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Sleepless in Sacramento

Posted Apr 24th, 2012 by Pat Brown
Americans are sleepless from Sacramento to Miami and everything in between. Why wecannot sleep is a million dollar question but I am relatively certain that it is not because we donot have enough to do. Many of us wake up and begin our day before the sun comes up. Thenwe work straight through until the day ends and into the blackest of night. Ninety percent ofthat time we spend doing some kind of work: cooking, cleaning, parenting, homework, work-work, and all the necessary errands that makes life happen conveniently. I would think thatthe sandman would be buried alive under our dead weighted, comatose bodies instead we areup looking for sleep. So, what is sleep, why do we need it, and why does it run from us everynight?

Sleep remains a mystery and in many areas, what we do know about it we have justrecently learned. Sleep research according to the American Sleep Association (ASA) connectsto the nervous system and design is to repair cell damage, support physical energy performance,and monitor and stimulate brain activities. Neurons linked to sleep, closely relate to the immunesystem; this mean circulatory [ throughout the body]. It turns out that sleeping disorders arecommonplace in many serious medical diseases such strokes, seizures, cancer, and infections[suffering succotash!] Sleep deprivation or insomnia [the medical terminology] activates a longlist of environmental, hormonal, stress related, neurological, and emotional factors that worsenour sleep debt [the bodies sleep bank] and makes us physically ill. Lack of sleep affects therespiration and heart rate.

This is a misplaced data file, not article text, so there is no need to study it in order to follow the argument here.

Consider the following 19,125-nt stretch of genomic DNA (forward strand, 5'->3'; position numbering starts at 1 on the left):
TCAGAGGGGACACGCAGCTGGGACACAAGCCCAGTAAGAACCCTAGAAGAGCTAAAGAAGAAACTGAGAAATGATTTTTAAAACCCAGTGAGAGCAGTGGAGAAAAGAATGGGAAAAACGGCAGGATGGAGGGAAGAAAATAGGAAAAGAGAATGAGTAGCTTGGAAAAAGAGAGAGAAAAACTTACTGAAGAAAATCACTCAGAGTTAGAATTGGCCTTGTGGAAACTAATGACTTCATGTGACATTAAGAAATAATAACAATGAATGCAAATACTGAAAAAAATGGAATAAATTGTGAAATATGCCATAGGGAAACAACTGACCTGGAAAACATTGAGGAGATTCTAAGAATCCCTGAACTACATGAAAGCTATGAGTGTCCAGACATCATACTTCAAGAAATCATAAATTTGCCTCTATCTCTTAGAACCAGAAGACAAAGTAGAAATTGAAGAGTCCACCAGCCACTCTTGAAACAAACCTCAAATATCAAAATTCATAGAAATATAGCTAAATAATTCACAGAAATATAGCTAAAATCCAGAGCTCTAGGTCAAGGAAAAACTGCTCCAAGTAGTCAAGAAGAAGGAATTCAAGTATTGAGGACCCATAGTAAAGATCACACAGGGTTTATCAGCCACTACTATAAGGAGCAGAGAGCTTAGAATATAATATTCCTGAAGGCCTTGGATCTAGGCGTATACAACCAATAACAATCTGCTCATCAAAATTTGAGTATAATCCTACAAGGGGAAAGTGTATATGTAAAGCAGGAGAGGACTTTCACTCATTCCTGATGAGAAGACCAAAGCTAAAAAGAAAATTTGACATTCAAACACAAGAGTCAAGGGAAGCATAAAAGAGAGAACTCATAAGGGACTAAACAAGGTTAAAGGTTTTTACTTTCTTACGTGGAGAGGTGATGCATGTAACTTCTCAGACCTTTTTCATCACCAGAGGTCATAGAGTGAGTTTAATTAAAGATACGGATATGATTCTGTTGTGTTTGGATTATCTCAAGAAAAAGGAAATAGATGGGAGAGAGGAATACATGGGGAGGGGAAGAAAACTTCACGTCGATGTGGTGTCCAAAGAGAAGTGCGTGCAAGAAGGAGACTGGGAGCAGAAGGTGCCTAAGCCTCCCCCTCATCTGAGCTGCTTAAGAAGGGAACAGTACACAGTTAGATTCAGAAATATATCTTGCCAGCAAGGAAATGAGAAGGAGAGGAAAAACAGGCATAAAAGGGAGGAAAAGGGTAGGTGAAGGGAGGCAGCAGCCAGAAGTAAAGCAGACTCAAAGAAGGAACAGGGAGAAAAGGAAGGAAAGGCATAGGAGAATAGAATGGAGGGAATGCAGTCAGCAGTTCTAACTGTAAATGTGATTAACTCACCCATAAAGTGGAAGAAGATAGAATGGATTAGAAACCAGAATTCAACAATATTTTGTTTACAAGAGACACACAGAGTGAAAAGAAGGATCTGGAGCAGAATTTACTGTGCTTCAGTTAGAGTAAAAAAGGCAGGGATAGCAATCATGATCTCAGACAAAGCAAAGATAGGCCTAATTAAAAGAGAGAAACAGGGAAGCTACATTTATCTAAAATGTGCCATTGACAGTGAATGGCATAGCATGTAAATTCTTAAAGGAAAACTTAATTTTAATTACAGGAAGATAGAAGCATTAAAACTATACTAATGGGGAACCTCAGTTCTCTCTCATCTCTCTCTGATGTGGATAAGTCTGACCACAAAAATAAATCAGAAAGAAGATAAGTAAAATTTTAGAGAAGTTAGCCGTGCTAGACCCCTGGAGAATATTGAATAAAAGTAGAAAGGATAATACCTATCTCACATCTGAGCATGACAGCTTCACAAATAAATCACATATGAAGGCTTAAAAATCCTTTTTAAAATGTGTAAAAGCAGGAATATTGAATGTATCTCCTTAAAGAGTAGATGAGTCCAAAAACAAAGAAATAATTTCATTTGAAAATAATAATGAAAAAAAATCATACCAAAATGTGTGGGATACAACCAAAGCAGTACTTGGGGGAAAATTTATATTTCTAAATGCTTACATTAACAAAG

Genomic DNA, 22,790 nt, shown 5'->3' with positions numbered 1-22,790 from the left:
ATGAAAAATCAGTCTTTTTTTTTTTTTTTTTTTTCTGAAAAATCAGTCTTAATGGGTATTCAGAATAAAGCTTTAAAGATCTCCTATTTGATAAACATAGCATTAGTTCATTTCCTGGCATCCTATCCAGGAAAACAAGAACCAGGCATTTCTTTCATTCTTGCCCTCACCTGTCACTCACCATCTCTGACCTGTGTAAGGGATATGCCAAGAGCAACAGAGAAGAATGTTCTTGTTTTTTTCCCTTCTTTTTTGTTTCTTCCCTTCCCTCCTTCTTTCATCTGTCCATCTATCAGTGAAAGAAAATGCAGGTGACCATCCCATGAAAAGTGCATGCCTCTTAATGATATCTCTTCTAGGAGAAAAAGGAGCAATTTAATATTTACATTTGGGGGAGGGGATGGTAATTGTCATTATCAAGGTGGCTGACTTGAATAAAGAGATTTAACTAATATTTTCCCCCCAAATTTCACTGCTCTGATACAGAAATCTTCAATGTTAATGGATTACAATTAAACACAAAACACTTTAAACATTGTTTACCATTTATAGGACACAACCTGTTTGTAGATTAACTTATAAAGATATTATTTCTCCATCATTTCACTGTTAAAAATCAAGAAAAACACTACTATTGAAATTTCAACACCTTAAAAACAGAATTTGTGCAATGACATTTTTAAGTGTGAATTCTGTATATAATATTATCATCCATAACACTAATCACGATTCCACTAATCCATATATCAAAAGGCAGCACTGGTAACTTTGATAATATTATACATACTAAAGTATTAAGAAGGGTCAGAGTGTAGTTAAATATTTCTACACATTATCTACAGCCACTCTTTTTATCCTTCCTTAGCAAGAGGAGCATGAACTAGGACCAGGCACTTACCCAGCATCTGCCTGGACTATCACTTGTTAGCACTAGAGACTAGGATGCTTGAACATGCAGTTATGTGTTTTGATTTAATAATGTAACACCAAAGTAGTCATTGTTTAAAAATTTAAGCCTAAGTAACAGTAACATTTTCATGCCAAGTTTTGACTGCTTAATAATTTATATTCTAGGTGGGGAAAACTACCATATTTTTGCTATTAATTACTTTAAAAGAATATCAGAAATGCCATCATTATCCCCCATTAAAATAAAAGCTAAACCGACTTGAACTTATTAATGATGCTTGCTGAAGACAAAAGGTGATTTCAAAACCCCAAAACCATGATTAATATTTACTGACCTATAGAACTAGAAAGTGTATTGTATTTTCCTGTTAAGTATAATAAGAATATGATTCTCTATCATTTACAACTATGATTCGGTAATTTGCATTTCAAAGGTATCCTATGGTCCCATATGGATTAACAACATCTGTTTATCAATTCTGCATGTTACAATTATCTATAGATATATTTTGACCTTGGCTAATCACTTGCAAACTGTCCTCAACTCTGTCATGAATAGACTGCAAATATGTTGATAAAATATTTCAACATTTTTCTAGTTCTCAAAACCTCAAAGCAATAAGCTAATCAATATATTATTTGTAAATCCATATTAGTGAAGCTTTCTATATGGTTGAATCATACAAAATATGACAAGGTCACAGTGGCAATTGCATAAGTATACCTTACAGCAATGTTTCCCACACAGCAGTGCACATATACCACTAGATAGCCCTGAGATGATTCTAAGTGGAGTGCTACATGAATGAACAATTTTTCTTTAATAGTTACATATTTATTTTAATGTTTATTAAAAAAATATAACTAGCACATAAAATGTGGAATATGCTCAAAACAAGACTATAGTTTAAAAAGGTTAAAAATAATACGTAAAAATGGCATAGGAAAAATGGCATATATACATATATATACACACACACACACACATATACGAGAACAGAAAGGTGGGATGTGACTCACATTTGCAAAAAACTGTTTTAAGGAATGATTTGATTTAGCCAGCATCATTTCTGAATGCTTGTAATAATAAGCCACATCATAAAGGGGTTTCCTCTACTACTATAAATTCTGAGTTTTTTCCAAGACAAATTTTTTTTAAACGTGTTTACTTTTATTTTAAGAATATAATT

Statistics from the ASA indicate that 40 million Americans suffer from the continuousinability to get their snooz on [sleep]. Another 20 million have occasional bouts of sleepingproblems like difficulty getting to sleep, difficulty staying asleep, sleep apnea [breathing stopsduring sleep], interrupted sleep, sleep deprivation [impairment from the wrong sleep cycle],and nightmares That is 60 million people! [sounds like an epidemic does the CDC know?]Should we open up more night businesses and run the country at twilight instead of noon or arevampires on the rise? Great zombies in the night those numbers are scary! Now to make mattersmore complicated it appears that sleep is just as important as a balanced diet and exercise tokeep us well tuned. We need healthy sleep habits just as much as we need wholesome nutrition.Sleeplessness is a medical problem that must be taken seriously. People fall asleep at the wheeldriving sleep deprived [nothing dreamy about that scenario]. We minimize sleep deprivationbecause we assume that sleep will happen on its own when our bodies are ready or when ourbodies collapse from exhaustion. News flash! There is a purpose and process for sleep and weneed to understand what that is. We need to think of sleep as a necessity, we prepare to eat,we prepare bathe, and we need to prepare to sleep not treat it like it is dead or wasted time orvaluable time we have lost. Sleep is our time to sink into ourselves into repair mode for ourbody and recharge mode for our mind.

References
Åkerstedt, T., Ingre, M., Kecklund, G., Anund, A., Sandberg, D., Wahde, M., Kronberg, P.
(2010). Reaction of sleepiness indicators to partial sleep deprivation, time of day and
time on task in a driving simulator – the DROWSI project. Journal of Sleep Research,
American Sleep Association. What is sleep? http://www.sleepassociation.org/index.php?p=whatisslee
Brand, S., Beck, J., Hatzinger, M., Harbugh, A., Ruch, W.,& Holsboer-Trachsler, E. (2010).Associations between satisfaction with life, burnout-related emotional and physicalexhaustion, and sleep complaints. World Journal of Biological Psychiatry, 11(5), p744754.
Hasson, D., & Gustavsson, P. (2010). Declining sleep quality among nurses: A population-basedfour-year longitudinal study on the transition from nursing education to working life.PLoS ONE, 5(12). p1-6.
Skaer, T., & Sclar, D. A. (2010). Economic implications of sleep disorders.
PharmacoEconomics, 28(11). p1015-1023.
About the author

Ms. Pat Brown MSN, APN, RN
Doctoral Candidate - RN for Luten Nursing Services and ADJ FCLTY at UOP

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